So I have been married for four years, and between my husband and I, we have six kids whose ages range between 12 and 29. We have not really had any major issues blending our family, just the normal bumps you come across.
However, this one has come up that I need some advice on. My husband’s 21-year-old daughter, who lives on her own, asked him to take her and her two younger siblings (the 12 and 17-year-old) on a vacation…just the four of them.
I have had some really mixed feelings about this. My husband and I discussed this and we agreed that maybe they just needed some time with him and a weekend trip would be good. Next thing I knew, he had taken a week off and was going away with them from Tuesday-Friday, and he had planned this without me knowing. He admitted later that yes, he should have let me know.
Anyways, I have a 20-year-old daughter that lives with us and is in nursing school that has said she would love to go somewhere before school starts back up…she was not invited on this trip. I have decided to take my two girls on a weekend trip; it’s all I can afford. We also have separate checking accounts, and he makes a lot more than me so he can afford to do more on a trip than I can.
This puts me in a bad situation…I feel I can’t do much for my kids. I sometimes feel like maybe I am being selfish and I just need to get over it but then I feel like we need to take vacations together as a family. Am I right in feeling this way, or should I get over it? Help!!!
Dr. Zoe replied:
Blending is hard! Really hard. But when you make a commitment, it is one to blend. Yes, your feelings are valid. You have nothing to get over, but a lot to get through. Taking separate vacations is not blending. And the fact that he can afford a trip with his children and you can not also tells me that it’s a lot more than just family that isn’t blending here.
It’s always a good idea to have separate time with each child or children from an original unit, like a night out on a vacation or a day trip, but separating vacations is not okay and divides the family down the middle, confirming for all that this family is not considered the ‘real’ family, but a secondary one. If you had adopted children and birth children, would you ever consider taking your birth children on a separate trip and leaving your adopted children home? What message is sent in this choice?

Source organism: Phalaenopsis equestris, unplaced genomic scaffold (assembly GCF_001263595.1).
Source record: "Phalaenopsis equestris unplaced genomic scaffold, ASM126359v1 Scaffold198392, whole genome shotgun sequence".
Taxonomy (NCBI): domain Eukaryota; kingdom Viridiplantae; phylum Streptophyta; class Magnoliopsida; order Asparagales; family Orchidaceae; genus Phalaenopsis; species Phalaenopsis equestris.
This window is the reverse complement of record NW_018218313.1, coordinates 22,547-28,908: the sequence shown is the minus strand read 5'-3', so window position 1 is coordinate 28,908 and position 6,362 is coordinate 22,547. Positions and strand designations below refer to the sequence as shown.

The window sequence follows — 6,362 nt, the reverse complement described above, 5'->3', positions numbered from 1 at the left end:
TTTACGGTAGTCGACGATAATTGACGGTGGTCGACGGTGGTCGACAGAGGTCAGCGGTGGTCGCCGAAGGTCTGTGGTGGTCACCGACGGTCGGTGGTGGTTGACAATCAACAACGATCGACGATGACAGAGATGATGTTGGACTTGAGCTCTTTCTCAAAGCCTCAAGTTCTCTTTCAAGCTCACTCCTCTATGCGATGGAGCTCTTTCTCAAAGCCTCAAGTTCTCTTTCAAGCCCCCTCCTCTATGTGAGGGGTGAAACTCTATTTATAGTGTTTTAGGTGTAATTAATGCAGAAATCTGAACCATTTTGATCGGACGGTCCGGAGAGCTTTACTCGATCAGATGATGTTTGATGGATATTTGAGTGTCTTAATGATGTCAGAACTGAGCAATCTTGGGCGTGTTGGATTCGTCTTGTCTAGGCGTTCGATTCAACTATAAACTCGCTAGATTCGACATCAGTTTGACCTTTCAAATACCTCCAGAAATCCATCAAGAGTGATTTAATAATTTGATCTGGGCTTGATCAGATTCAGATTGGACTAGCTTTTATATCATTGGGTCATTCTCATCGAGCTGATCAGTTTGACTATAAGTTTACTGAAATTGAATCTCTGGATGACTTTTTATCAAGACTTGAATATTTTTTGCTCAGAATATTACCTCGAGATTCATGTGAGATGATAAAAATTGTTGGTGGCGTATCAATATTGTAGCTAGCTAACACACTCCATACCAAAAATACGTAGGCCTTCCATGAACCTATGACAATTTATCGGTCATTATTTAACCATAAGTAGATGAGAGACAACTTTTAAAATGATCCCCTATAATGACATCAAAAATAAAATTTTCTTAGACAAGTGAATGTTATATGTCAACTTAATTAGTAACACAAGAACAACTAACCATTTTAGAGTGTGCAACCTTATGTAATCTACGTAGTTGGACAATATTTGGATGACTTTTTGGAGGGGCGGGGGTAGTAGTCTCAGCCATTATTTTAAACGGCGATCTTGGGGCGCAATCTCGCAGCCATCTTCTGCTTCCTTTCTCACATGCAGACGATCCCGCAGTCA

The children requested this separate vacation. If this is indeed the fact, this is also a problem that he acquiesced. The children expressing this desire to have their father back the way he was—without you and your children is perfectly fine. It sounds like there is something that needs to be addressed there and possible needs that aren’t getting met.
But we are doing a disservice to our families when we allow children to make these types of decisions. They don’t understand the ramifications of separating a family that is actively blending. They are just expressing a natural desire for things to be like they were before.
Giving them this power to separate the family sends destructive messages to them about their ability to control the course of the family and your relationship. Instead, talking about their feelings, validating them and finding ways to meet them in healthier ways is the better option. Date nights, day trips and more quality time spent together, not separate family vacations. And leaving you in a financials situation where you are unable to do the same for your biological children is not considerate.
It would be wonderful if there was an easy manual presented to all couples attempting to blend families. Remember that he hasn’t done this before and probably feels torn between his children and his new family. It doesn’t mean that he is as inconsiderate as it may seem, but you do need to set firm boundaries about what you will and won’t tolerate in the relationship.
Dr. Zoe talks more about how to blend families in a healthy way in episode 50 of This Grit and Grace Life podcast. Here’s a preview of that conversation: